The arrayNumber.txt Bash script in Listing 1 extracts the arguments and creates two Bash arrays (the Bash script also provides a few basic array operations):

The code in Listing 1 stores output into an arrayNumberResult.txt file. When you run the example, the output is:

   First numeric array is: 10 2 13      Second numeric array is: 88 76 34       Length of first array is: 3      Length of second array is: 3      0 ---->     sum[0] = myArray1[0] + myArray2[0] *** 98       product[0] = myArray1[0] * myArray2[0] *** 880       average[0] = (myArray1[0] + myArray2[0])/2 *** 49   ------------       1 ---->     sum[1] = myArray1[1] + myArray2[1] *** 78    product[1] = myArray1[1] * myArray2[1] *** 152       average[1] = (myArray1[1] + myArray2[1])/2 *** 39   ------------       2 ---->     sum[2] = myArray1[2] + myArray2[2] *** 47       product[2] = myArray1[2] * myArray2[2] *** 442       average[2] = (myArray1[2] + myArray2[2])/2 *** 23   ------------       The sum of all elements of the first array is *** 25   ------------       The first array after deleting the second element is *** 10 13   ------------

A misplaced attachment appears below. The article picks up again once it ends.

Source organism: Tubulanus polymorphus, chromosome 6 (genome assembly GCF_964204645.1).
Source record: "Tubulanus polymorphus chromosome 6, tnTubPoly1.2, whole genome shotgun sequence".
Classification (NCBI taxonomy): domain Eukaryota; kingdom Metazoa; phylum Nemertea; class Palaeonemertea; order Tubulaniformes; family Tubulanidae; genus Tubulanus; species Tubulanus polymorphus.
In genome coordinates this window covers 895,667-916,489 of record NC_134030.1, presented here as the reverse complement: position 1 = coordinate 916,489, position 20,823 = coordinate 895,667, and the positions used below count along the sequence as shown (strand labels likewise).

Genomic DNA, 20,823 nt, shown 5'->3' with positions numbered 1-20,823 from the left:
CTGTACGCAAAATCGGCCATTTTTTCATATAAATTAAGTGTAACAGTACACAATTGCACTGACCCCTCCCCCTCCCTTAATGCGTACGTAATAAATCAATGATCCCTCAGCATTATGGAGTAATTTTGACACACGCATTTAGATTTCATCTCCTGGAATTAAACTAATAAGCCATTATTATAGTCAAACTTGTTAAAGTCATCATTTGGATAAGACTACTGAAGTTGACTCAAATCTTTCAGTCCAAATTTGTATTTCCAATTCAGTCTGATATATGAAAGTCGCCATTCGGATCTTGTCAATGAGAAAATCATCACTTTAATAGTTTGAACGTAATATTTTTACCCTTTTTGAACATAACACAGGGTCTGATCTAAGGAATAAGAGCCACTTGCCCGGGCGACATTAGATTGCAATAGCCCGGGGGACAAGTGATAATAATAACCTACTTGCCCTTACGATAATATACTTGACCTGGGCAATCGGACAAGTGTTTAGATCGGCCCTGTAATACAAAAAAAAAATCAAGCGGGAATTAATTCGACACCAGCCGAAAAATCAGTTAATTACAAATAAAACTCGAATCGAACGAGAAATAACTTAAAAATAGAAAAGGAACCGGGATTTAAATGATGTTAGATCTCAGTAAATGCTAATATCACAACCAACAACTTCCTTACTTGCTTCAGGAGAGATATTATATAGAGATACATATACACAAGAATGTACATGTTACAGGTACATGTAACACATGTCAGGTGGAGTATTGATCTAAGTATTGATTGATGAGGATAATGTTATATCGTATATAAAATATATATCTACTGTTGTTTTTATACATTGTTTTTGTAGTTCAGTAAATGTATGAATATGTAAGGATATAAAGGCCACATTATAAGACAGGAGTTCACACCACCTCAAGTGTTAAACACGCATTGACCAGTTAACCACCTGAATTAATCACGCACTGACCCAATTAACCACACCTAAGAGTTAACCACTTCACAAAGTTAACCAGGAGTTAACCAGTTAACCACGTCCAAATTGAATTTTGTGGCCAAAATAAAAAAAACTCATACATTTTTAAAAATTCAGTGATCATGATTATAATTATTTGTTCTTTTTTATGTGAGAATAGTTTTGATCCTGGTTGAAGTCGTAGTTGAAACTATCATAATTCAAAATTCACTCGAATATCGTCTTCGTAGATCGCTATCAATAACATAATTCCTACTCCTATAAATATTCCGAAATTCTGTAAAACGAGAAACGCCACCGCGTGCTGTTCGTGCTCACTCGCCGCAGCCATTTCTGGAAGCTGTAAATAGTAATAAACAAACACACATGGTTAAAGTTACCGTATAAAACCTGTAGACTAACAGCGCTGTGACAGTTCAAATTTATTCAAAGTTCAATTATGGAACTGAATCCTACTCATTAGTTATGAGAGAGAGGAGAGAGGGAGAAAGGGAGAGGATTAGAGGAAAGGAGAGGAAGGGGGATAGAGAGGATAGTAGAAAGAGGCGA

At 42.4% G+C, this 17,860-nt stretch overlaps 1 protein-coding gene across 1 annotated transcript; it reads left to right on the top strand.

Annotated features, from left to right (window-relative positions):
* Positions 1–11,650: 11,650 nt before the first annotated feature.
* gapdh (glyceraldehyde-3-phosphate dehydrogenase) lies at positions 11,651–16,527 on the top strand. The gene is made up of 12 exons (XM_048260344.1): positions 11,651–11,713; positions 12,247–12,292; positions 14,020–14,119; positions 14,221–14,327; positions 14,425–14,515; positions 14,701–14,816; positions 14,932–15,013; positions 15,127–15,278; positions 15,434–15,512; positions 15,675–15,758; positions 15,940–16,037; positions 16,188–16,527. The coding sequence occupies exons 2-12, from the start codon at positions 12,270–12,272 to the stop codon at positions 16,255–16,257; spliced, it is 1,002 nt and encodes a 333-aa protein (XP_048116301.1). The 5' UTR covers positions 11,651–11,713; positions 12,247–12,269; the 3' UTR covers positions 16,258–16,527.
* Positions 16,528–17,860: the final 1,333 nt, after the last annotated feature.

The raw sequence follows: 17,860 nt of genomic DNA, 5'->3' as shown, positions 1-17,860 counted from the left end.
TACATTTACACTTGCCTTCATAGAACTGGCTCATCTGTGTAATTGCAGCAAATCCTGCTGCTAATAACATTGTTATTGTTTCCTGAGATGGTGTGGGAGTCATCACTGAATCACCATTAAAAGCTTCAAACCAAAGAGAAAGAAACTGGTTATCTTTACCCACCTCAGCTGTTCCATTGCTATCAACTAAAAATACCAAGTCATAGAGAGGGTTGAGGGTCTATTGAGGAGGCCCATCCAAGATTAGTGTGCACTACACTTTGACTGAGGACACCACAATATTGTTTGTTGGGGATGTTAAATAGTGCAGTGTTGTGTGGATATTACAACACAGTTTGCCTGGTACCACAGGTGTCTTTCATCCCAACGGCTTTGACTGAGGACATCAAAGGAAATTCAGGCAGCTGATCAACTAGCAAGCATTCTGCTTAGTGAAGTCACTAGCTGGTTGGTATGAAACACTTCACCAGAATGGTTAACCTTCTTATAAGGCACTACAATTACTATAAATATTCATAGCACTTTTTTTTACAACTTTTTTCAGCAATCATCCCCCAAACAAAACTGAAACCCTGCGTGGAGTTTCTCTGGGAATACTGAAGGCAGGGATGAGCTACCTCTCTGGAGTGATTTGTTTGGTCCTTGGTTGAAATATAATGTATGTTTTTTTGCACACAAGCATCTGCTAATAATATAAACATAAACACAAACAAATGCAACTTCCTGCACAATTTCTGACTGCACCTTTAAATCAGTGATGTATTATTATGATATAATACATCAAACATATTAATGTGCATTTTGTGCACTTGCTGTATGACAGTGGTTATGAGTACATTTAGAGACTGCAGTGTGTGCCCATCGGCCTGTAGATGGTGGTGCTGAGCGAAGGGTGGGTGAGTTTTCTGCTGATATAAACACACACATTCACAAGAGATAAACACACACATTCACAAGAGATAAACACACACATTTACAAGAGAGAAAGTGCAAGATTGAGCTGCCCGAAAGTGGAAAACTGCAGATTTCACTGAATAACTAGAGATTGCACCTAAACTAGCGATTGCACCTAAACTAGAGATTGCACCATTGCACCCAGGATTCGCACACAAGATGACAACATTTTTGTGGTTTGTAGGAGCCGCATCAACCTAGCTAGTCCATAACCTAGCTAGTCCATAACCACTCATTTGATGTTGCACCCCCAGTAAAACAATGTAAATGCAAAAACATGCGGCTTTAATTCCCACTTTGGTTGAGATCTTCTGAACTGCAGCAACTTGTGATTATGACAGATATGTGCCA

Listing 2 contains a similar example that uses string arrays and demonstrates operations over strings (add, paste, display length, and so on). The PHP script (array.php) that runs the Bash script is:


When you run array.php script, the result stored in the arrayResult.txt file is:

   Length of first array is 2   Length of second array is 3   ------------    red <--> white    red <--> blue    red <--> pink    black <--> white    black <--> blue    black <--> pink    ------------    red    black    aqua    magenta    ------------    redwhite    blackblue    aquapink    magenta    ------------  

Passing True PHP Arrays

If you want to pass a PHP array to Bash instead of a list of arguments, convert the PHP array into a string and pass it as shown below (you can use any element separator you like):

      ';   echo $separated."

"; $result=shell_exec("C:ashash-2.03ash.exe arrayToBash.txt '".$separated."'"); …

Next, the Bash script will build an array from this string as follows:

   #!/bin/bash      string=$1      until [ "$token" =  "$string" ]   do     token=${string%%:*}        a[$i]=$token"BASH"               string=${string#*:}        ((i=i+1))   done      #echo "a[0]="${a[0]}   #echo "a[1]="${a[1]}   #echo "a[2]="${a[2]}   #echo "a[3]="${a[3]}   #echo "a[4]="${a[4]}      echo ${a[@]}